Stage Review

Creepy ‘Castle’ keeps its wits about it

Jenn Gambatese and Alexandra Socha in “We Have Always Lived in the Castle.’’ Jenn Gambatese and Alexandra Socha in “We Have Always Lived in the Castle.’’ (Joan Marcus)
By Don Aucoin
Globe Staff / October 2, 2010

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NEW HAVEN — We all shuddered in high school English class when we came to the end of Shirley Jackson’s 1948 short story “The Lottery’’ and discovered just what was at stake in that particular lottery, and, more broadly, what dark impulses can suddenly be unleashed in a bunch of folksy New Englanders.

“We Have Always Lived in the Castle,’’ a smart and arresting musical adaptation by Adam Bock and Todd Almond of a 1962 novel by Jackson, contains a similarly jolting moment when the small-town social masks come off, and the baser aspects of human nature, in all their ice-cold brutality, stand revealed.

What about the nobler attributes of our species, like our capacity for love? Well, that can be found in this “Castle,’’ but in a strange and obsessive form, and it, too, carries a lethal sting.

In directing this world premiere of “Castle’’ at the Yale Repertory Theatre, Anne Kauffman displays both imagination and restraint: the former in creating a creepily foreboding atmosphere, the latter in refraining from too-overt gothic touches that would move this musical into the neighborhood of campy melodrama.

A coolly uninflected tone is also a hallmark of the songs by Bock (whose play “The Thugs’’ won an Obie Award in 2007) and Almond. Though there are some bouncy exceptions (“The Stomp,’’ “She Didn’t Get Very Far’’), many of these tunes are the musical equivalent of Jackson’s poker-faced writing style, and are just as effective in sending a chill down the spine.

Set in Bennington, Vt., in 1958, “Castle’’ revolves around the relationship between the young Blackwood sisters, Constance and Mary Katherine (nicknamed Merricat). They live an isolated existence with their doddering, wheelchair-bound uncle Julian (Bill Buell) in the family manse, evocatively rendered by set designer David Zinn with deep-turquoise staircases and scaffolding that suggest a family living in perpetual twilight.

The trio is virtually all that’s left of the wealthy Blackwood family. What happened to the others? Well, it appears that they dropped dead at a family dinner a few years earlier after spooning sugar onto the raspberry dessert served to them by Constance (Jenn Gambatese). She was accused of putting arsenic in the sugar and tried for murder, but was acquitted. Gambatese’s adroit performance as the sweet-faced, ever-helpful Constance keeps us guessing: Did she do it, or didn’t she?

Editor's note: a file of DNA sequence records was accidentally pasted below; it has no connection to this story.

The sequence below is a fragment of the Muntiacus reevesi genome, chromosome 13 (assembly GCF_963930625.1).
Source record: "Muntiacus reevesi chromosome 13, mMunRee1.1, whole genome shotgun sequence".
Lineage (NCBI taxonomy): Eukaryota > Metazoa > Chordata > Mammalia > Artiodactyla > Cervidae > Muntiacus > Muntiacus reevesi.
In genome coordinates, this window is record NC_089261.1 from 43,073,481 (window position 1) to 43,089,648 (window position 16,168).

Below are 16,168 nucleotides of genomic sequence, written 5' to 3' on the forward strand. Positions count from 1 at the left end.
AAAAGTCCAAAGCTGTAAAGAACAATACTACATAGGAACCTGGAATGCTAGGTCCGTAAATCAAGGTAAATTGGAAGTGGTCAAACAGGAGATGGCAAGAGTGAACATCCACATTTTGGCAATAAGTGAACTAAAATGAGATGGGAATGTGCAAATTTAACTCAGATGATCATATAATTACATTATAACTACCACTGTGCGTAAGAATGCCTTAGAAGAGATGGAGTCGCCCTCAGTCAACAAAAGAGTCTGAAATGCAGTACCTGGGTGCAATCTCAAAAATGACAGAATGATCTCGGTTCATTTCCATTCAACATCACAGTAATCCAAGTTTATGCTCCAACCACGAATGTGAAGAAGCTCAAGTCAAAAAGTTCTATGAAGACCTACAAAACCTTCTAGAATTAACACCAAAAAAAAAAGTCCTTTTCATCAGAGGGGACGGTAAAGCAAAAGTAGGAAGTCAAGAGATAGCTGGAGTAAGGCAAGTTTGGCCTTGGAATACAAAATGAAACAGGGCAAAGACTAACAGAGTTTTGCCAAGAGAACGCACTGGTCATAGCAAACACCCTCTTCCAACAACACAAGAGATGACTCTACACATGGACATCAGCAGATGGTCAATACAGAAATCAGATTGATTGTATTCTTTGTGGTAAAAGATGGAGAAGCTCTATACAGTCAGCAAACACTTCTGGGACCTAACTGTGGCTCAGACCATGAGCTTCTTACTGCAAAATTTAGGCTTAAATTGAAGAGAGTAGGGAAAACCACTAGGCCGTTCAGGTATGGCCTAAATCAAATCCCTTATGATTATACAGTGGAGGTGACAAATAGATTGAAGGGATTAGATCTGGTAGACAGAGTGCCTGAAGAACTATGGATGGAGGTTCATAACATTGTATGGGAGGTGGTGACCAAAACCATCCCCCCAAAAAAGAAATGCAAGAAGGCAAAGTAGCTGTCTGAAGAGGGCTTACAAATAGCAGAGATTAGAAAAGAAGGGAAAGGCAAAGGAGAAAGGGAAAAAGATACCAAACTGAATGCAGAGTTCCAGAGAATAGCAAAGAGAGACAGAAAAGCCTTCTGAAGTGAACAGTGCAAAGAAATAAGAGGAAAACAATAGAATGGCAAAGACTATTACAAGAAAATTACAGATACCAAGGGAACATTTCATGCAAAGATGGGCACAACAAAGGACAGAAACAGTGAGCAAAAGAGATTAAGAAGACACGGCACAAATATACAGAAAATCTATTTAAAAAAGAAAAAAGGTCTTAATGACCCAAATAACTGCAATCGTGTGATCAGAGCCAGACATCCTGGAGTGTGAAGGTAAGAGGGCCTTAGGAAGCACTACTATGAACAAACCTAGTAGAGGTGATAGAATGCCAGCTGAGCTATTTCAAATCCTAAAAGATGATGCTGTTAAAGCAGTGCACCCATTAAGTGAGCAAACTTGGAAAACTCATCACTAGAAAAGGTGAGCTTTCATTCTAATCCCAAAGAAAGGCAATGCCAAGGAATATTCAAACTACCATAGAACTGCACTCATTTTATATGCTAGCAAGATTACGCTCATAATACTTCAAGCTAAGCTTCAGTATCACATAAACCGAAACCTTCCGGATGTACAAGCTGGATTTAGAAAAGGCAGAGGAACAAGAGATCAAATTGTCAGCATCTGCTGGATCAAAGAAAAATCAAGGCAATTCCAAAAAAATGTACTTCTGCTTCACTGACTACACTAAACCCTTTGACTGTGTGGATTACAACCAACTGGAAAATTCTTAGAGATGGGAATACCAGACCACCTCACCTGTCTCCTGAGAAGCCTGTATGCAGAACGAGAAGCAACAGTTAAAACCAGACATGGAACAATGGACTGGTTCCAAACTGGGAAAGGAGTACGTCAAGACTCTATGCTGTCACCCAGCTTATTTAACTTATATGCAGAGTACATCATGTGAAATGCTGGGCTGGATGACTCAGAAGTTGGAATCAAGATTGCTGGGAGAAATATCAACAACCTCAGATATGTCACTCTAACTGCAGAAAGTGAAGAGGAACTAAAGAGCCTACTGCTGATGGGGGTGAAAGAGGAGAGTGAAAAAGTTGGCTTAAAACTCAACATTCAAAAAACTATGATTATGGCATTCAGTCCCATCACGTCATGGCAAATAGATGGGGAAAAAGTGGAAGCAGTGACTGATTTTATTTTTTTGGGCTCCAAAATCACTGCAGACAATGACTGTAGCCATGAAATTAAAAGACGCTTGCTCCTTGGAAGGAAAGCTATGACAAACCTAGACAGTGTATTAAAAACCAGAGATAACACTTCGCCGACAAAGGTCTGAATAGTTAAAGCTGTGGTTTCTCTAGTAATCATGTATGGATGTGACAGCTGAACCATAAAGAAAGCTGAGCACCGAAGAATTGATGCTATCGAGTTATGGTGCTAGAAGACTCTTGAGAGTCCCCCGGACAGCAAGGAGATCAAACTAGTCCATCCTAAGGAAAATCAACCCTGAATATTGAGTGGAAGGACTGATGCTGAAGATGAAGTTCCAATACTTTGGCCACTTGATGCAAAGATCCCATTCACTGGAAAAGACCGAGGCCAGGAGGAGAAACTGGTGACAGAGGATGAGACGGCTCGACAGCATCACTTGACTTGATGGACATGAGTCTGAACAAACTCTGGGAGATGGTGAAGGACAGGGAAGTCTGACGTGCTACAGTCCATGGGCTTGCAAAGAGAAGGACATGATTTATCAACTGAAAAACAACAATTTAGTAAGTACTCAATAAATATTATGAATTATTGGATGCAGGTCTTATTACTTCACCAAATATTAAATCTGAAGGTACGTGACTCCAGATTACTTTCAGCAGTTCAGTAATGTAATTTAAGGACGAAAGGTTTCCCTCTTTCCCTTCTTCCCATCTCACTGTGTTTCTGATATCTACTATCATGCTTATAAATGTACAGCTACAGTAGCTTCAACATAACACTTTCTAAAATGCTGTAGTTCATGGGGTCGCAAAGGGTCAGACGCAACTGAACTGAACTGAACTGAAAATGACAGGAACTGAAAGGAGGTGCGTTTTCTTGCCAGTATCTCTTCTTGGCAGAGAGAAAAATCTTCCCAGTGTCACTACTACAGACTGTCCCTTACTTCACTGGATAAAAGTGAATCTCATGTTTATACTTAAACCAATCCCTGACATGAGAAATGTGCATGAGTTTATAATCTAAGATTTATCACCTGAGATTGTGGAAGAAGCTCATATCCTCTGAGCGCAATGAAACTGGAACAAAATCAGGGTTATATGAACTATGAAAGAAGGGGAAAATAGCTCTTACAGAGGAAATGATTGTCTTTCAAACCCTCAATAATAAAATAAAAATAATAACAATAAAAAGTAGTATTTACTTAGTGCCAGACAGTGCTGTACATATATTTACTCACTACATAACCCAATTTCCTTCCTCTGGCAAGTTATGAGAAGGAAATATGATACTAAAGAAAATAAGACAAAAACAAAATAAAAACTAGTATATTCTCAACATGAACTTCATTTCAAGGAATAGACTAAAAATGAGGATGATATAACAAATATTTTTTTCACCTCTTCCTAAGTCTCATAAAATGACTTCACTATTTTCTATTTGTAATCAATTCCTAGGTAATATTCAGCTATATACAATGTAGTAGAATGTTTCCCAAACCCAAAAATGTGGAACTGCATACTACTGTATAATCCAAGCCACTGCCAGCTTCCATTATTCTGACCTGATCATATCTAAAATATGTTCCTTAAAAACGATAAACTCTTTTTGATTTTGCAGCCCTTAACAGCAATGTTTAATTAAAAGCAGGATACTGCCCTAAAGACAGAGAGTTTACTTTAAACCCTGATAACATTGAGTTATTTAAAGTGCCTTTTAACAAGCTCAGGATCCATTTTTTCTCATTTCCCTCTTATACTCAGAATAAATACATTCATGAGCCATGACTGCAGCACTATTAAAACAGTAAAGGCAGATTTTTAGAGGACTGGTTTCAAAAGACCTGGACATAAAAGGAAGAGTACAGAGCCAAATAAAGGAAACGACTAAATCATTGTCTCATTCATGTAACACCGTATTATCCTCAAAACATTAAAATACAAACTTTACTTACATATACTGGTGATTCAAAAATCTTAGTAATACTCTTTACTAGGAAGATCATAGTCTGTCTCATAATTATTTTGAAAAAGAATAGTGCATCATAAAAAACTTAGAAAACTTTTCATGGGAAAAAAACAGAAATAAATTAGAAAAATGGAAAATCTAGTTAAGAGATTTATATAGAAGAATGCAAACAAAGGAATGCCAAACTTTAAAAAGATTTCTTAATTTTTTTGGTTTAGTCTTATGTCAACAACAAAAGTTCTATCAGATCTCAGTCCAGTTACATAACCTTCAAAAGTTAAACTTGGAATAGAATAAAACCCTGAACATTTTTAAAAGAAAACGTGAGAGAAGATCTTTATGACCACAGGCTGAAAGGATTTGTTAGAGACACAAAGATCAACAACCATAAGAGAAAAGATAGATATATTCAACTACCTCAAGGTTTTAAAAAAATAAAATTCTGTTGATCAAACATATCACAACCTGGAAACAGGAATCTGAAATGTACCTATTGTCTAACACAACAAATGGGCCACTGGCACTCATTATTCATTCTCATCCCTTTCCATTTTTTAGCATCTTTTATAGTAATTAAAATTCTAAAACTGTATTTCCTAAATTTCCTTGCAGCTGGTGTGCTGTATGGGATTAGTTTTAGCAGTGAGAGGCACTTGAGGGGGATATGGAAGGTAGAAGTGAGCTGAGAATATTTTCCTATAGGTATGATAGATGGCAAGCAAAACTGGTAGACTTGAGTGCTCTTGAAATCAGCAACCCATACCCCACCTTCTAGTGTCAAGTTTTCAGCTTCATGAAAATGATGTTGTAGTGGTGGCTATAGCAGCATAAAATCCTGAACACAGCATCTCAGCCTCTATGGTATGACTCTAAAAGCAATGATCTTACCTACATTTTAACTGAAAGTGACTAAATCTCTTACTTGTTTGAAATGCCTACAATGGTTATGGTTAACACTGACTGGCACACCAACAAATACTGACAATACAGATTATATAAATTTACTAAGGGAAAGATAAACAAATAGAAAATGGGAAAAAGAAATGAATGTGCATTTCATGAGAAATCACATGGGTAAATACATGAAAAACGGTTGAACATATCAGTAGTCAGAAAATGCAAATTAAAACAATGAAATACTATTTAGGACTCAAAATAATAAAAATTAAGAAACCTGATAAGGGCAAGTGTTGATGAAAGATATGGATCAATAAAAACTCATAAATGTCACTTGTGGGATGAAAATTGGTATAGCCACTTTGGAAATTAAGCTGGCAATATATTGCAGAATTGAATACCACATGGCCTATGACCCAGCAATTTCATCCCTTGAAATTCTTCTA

In any case, it’s suggested in “Gossip,’’ an early musical number by an ensemble of villagers, that the acquittal meant little in the proverbial court of public opinion. Lingering suspicion of (and fascination with) Constance mingles with the class envy felt by the townspeople, who have a longstanding resentment of the Blackwood family, their lavish house, their air of mystery, and the riches they are presumed to possess.

“They’re afraid of us,’’ the 18-year-old Merricat says with grim satisfaction. As played by Alexandra Socha, Merricat has an intriguing combination of watchfulness and apartness. Is she a Flannery O’Connor-esque bad seed, a Faulknerian wise child, something in between?

Whatever she is, Merricat is the only family member who ever ventures into town. She is passionately devoted to her big sister Constance, and she will do anything to protect her and their life together, even creating magical talismans out of family possessions — a book, some silver dollars.

Into this charged climate saunters the dashing and handsome Charles Blackwood (Sean Palmer), a long-lost cousin. To Merricat’s seething dismay, he soon wins Constance’s heart. Charles quickly makes it clear that however big the Blackwood house may be, it isn’t big enough for him and Merricat. The two of them face off in “I Know You,’’ a penetrating musical duel of mutual loathing that ends Act 1.

In Act 2, Kauffman, the director, skillfully captures the changed dynamic in the Blackwood household via the song “Come to Me.’’ As Constance sings the words of the title, Merricat rushes eagerly out of her bedroom, only to find that her sister is addressing her new lover.

The incendiary actions Merricat takes in response to her usurpation will have consequences beyond what she anticipates. Amid the fallout, we will get a good long look at the truth about Constance, Charles, Merricat, the townspeople, and (chilling thought, but one that I suspect Jackson would want us to have) maybe the rest of us.

Don Aucoin can be reached at


Musical with book by Adam Bock, music by Todd Almond, lyrics by Bock and Almond. Based on the novel by Shirley Jackson.

Directed by: Anne Kauffman. Sets, David Zinn. Lights, Stephen Strawbridge. Costumes, Ilona Somogyi. Sound, Tony Smolenski IV.

At: Yale Repertory Theatre, New Haven, through Oct. 9. Tickets: $10-$85. 203-432-1234,